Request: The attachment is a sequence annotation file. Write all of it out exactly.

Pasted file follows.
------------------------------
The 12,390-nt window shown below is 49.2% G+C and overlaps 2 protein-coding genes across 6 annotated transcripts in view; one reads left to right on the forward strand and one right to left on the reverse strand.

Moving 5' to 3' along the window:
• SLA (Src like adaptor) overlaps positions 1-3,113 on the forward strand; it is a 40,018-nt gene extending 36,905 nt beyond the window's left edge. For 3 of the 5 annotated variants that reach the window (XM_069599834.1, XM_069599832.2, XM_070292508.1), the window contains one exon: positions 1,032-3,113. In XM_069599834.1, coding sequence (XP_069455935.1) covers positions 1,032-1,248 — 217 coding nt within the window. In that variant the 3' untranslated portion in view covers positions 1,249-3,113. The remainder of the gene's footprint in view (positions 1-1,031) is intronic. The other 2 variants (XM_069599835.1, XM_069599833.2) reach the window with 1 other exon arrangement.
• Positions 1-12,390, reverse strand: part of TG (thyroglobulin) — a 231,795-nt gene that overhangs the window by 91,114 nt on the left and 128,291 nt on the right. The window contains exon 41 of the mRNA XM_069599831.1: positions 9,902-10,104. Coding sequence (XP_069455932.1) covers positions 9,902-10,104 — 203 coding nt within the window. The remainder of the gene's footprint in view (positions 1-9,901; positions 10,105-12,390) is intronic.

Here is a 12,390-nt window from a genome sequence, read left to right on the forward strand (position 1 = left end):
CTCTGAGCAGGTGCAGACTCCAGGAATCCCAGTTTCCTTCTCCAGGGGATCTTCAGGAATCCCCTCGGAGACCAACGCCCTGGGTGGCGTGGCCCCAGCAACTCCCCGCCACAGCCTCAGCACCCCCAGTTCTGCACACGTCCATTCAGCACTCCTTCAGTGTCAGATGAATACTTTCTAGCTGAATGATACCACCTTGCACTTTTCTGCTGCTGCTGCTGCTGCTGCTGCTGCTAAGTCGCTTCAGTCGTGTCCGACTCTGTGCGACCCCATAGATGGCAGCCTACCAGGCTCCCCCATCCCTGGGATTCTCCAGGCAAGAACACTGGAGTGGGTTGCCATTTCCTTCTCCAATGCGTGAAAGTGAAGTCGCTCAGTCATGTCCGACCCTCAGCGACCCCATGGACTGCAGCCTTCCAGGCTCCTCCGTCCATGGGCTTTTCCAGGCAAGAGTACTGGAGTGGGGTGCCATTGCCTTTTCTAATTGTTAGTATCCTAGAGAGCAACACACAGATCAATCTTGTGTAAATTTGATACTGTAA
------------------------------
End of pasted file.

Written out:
The 12,390-nt window shown below is 49.2% G+C and overlaps 2 protein-coding genes across 6 annotated transcripts in view; one reads left to right on the forward strand and one right to left on the reverse strand.

Moving 5' to 3' along the window:
• SLA (Src like adaptor) overlaps positions 1-3,113 on the forward strand; it is a 40,018-nt gene extending 36,905 nt beyond the window's left edge. For 3 of the 5 annotated variants that reach the window (XM_069599834.1, XM_069599832.2, XM_070292508.1), the window contains one exon: positions 1,032-3,113. In XM_069599834.1, coding sequence (XP_069455935.1) covers positions 1,032-1,248 — 217 coding nt within the window. In that variant the 3' untranslated portion in view covers positions 1,249-3,113. The remainder of the gene's footprint in view (positions 1-1,031) is intronic. The other 2 variants (XM_069599835.1, XM_069599833.2) reach the window with 1 other exon arrangement.
• Positions 1-12,390, reverse strand: part of TG (thyroglobulin) — a 231,795-nt gene that overhangs the window by 91,114 nt on the left and 128,291 nt on the right. The window contains exon 41 of the mRNA XM_069599831.1: positions 9,902-10,104. Coding sequence (XP_069455932.1) covers positions 9,902-10,104 — 203 coding nt within the window. The remainder of the gene's footprint in view (positions 1-9,901; positions 10,105-12,390) is intronic.

Here is a 12,390-nt window from a genome sequence, read left to right on the forward strand (position 1 = left end):
CTCTGAGCAGGTGCAGACTCCAGGAATCCCAGTTTCCTTCTCCAGGGGATCTTCAGGAATCCCCTCGGAGACCAACGCCCTGGGTGGCGTGGCCCCAGCAACTCCCCGCCACAGCCTCAGCACCCCCAGTTCTGCACACGTCCATTCAGCACTCCTTCAGTGTCAGATGAATACTTTCTAGCTGAATGATACCACCTTGCACTTTTCTGCTGCTGCTGCTGCTGCTGCTGCTGCTAAGTCGCTTCAGTCGTGTCCGACTCTGTGCGACCCCATAGATGGCAGCCTACCAGGCTCCCCCATCCCTGGGATTCTCCAGGCAAGAACACTGGAGTGGGTTGCCATTTCCTTCTCCAATGCGTGAAAGTGAAGTCGCTCAGTCATGTCCGACCCTCAGCGACCCCATGGACTGCAGCCTTCCAGGCTCCTCCGTCCATGGGCTTTTCCAGGCAAGAGTACTGGAGTGGGGTGCCATTGCCTTTTCTAATTGTTAGTATCCTAGAGAGCAACACACAGATCAATCTTGTGTAAATTTGATACTGTAA